The global energy efficiency (GEE) of the cellular network is the ratio between the aggregated rate and the total power needed. Thus, the optimization problem for maximizing the GEE is formulated as
max p ,   P k , B m C log 2 ( 1 + Γ m ) + k D | D k | m C min j D k log 2 ( 1 + Γ k : j , m ) τ m C p m + k D m b k , m P k ( m )
(9a) subject   to   b k , m { 0 , 1 } , m C b k , m s , k D b k , m r ,             k D , m C (9b)                                         p m p ¯ ,                                                                                                                                             m C (9c)                                       m C P k ( m ) P ¯ k ,                                                                                                         k D (9d)                                       log 2 ( 1 + Γ m ) r ¯ m ,                                                                                                     m C (9e)                                       | D k | m C min j D k log 2 ( 1 + Γ k : j , m ) R ¯ k ,                         k D
over the variables p = ( p 1 , , p M ) (the power vector allocated to the CUs), P k = ( P k ( 1 ) , , P k ( M ) ) ,   k = 1 , , K , (the power vector allocated to the designated transmitter of group D k over the M channels) and B = [ b k , m ] , the K × M channel allocation matrix. The constant τ = m C u m + k D v k is just the power consumption of all the devices when there is nothing to transmit. Observe that both CU users and MD2D groups must satisfy individual average power and minimum transmission rate constraints (9b)–(9e).
A second system performance metric is the max-min fair energy efficiency (MMF-EE), which is defined as EE mmf = min { min m EE C ( m ) , min k EE D ( k ) } . Clearly, the MMF-EE uniformly lower bounds the individual EE of all the users, so it provides a common quality of service to all the devices in the network. The corresponding optimization problem is, therefore, to maximize this minimum EE:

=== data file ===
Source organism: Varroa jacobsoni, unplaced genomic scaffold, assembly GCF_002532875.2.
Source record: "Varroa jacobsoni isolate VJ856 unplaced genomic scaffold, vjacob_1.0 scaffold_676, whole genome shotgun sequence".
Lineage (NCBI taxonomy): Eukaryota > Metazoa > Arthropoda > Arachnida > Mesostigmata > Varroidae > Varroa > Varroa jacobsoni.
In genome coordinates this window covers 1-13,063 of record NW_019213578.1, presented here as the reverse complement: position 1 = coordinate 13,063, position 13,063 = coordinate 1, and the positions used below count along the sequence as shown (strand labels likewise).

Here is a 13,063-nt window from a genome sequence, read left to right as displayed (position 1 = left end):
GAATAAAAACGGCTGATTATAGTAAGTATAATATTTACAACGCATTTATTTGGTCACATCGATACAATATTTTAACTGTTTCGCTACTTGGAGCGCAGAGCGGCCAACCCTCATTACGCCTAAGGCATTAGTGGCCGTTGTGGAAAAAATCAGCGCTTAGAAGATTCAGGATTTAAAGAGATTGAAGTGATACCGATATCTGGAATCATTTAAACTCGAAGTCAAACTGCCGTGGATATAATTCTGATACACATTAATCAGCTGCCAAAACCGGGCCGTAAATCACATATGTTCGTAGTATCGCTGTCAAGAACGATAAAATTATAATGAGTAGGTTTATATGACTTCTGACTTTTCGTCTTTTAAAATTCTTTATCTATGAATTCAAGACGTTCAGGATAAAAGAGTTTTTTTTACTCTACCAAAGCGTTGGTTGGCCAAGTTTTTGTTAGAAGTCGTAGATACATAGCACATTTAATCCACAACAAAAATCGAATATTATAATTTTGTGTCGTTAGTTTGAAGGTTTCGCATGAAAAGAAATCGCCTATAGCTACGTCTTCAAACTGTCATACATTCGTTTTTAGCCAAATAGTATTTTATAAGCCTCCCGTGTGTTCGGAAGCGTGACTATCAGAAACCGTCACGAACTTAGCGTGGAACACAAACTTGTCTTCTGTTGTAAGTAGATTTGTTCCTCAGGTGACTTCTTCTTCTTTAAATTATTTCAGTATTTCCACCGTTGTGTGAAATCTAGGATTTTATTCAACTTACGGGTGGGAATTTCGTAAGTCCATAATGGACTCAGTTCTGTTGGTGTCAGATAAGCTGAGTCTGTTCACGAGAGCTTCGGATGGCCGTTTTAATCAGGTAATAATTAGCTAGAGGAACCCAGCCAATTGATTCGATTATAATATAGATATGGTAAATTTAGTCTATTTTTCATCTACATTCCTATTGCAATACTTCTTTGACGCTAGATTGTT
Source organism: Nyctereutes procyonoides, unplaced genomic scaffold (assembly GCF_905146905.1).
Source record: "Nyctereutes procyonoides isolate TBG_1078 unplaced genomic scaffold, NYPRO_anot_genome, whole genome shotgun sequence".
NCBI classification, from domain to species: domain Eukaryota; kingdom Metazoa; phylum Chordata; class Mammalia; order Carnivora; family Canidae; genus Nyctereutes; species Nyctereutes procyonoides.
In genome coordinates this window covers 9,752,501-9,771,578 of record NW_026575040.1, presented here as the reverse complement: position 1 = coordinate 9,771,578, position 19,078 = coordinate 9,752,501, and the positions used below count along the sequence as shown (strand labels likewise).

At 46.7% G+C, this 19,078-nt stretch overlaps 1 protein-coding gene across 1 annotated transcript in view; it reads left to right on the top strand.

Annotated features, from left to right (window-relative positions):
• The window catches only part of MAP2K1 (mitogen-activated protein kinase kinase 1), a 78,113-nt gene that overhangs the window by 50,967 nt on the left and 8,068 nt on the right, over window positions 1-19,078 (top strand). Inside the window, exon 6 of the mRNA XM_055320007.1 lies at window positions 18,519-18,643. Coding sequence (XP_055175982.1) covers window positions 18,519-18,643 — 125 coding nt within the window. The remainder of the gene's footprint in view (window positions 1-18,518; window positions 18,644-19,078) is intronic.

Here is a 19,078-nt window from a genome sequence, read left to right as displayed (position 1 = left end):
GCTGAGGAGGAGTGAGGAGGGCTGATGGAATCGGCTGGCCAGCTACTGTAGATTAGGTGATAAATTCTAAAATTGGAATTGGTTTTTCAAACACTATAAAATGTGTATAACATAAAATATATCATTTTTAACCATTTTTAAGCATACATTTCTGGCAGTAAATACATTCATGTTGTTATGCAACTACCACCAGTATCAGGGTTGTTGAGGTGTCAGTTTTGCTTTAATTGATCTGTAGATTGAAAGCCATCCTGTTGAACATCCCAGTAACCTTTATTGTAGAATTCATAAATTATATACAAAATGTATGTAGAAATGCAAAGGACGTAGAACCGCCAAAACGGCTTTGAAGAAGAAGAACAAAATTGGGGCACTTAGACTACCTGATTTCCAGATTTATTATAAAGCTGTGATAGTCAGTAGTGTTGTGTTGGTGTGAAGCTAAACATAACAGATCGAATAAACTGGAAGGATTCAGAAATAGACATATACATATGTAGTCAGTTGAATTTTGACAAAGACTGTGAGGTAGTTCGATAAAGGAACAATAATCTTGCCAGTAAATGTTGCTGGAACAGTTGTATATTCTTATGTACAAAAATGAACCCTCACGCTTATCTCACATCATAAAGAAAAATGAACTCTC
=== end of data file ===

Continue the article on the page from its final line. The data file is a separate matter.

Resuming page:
max p ,   P k , B EE mmf
over the same variables as (8) and constraints (9a)–(9e).
The joint power control and resource allocation is a mixed integer non-linear problem (MINLP) which is NP-hard as proved in [19]. Therefore, we decompose it into two sub-problems: (i) resource allocation; and (ii) power control. In our approach, a (sub-optimal, in general) feasible allocation of channels to MD2D groups is calculated in the first stage; then, in the second or inner stage, the optimal power for each transmitter in the system that maximizes the EE is obtained by successive convexification of the objective function and solving fractional programming problem. This process is iterated until convergence, which is guaranteed and, in our numerical tests, is reached in just a few rounds.

4. Resource Allocation: Power Control and Channel Assignment

Our schema to solve the joint power control and channel assignment problem is an alternating optimization between the discrete part and the continuous part. The latter is solved optimally given a fixed channel allocation, and, once the transmission power have been determined, the channels and users (UEs and MD2Ds) are paired. This process is repeated until convergence.

4.1. Power Control Algorithm

Suppose a fixed, static channel allocation matrix B . Under this condition, both problems (8) and (10) seem standard convex optimizations, since (9b)–(9e) define a convex solution space, but on closer inspection it can be seen that the objective function is really not concave in p . However, a two-step transformation suffices for converting (8) into a convex problem, and then any classical interior point method is applied to efficiently obtain its solution. Specifically, (8) is first written as max p P f ( p ) / g ( p ) , where g ( p ) is affine. Should the numerator be concave, the well known Dinkelbach’s algorithm [32] (reproduced here for completeness as Algorithm 1) could readily be used to find the solution, but concavity does not hold in this case as pointed. Thus, at every iteration of Algorithm 1 (Line 3), a concave local approximation f ˜ (   ·   ) is used in place of the true f (   ·   ) . Specifically, let p k ( B ) be the current approximation at iteration k to the optimal vector of transmission powers p * ( B ) when the channels are shared as B dictates. Then, f ( p ) is substituted by a concave f ˜ (   ·   ) such that f ˜ ( p k ( B ) ) = f ( p k ( B ) ) and a new vector p k + 1 ( B ) of power values is obtained as the maximizer point. We refer to the work in [4,33] for the proof that this procedure converges and finishes in linear time. Note that, for the optimal power vector and multiplier ( p * , λ * ) , we have f ( p * ) λ * g ( p * ) = 0 .